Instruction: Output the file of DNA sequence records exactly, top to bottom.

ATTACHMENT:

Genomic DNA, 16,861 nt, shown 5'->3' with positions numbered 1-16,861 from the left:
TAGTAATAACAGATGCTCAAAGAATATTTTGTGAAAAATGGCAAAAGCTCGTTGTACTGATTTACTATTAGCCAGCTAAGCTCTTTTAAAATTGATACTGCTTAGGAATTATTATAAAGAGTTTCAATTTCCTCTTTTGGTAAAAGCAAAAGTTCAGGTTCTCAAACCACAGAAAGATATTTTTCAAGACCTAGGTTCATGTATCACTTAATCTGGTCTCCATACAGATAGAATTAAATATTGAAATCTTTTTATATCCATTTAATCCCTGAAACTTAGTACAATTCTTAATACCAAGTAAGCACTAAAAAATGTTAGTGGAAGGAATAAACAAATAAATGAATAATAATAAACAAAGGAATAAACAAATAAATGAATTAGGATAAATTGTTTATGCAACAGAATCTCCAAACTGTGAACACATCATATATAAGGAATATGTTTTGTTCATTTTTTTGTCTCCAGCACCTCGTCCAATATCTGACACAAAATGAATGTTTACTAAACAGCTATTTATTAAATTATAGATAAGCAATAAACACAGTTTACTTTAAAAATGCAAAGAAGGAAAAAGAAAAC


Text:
Genomic DNA, 16,861 nt, shown 5'->3' with positions numbered 1-16,861 from the left:
TAGTAATAACAGATGCTCAAAGAATATTTTGTGAAAAATGGCAAAAGCTCGTTGTACTGATTTACTATTAGCCAGCTAAGCTCTTTTAAAATTGATACTGCTTAGGAATTATTATAAAGAGTTTCAATTTCCTCTTTTGGTAAAAGCAAAAGTTCAGGTTCTCAAACCACAGAAAGATATTTTTCAAGACCTAGGTTCATGTATCACTTAATCTGGTCTCCATACAGATAGAATTAAATATTGAAATCTTTTTATATCCATTTAATCCCTGAAACTTAGTACAATTCTTAATACCAAGTAAGCACTAAAAAATGTTAGTGGAAGGAATAAACAAATAAATGAATAATAATAAACAAAGGAATAAACAAATAAATGAATTAGGATAAATTGTTTATGCAACAGAATCTCCAAACTGTGAACACATCATATATAAGGAATATGTTTTGTTCATTTTTTTGTCTCCAGCACCTCGTCCAATATCTGACACAAAATGAATGTTTACTAAACAGCTATTTATTAAATTATAGATAAGCAATAAACACAGTTTACTTTAAAAATGCAAAGAAGGAAAAAGAAAAC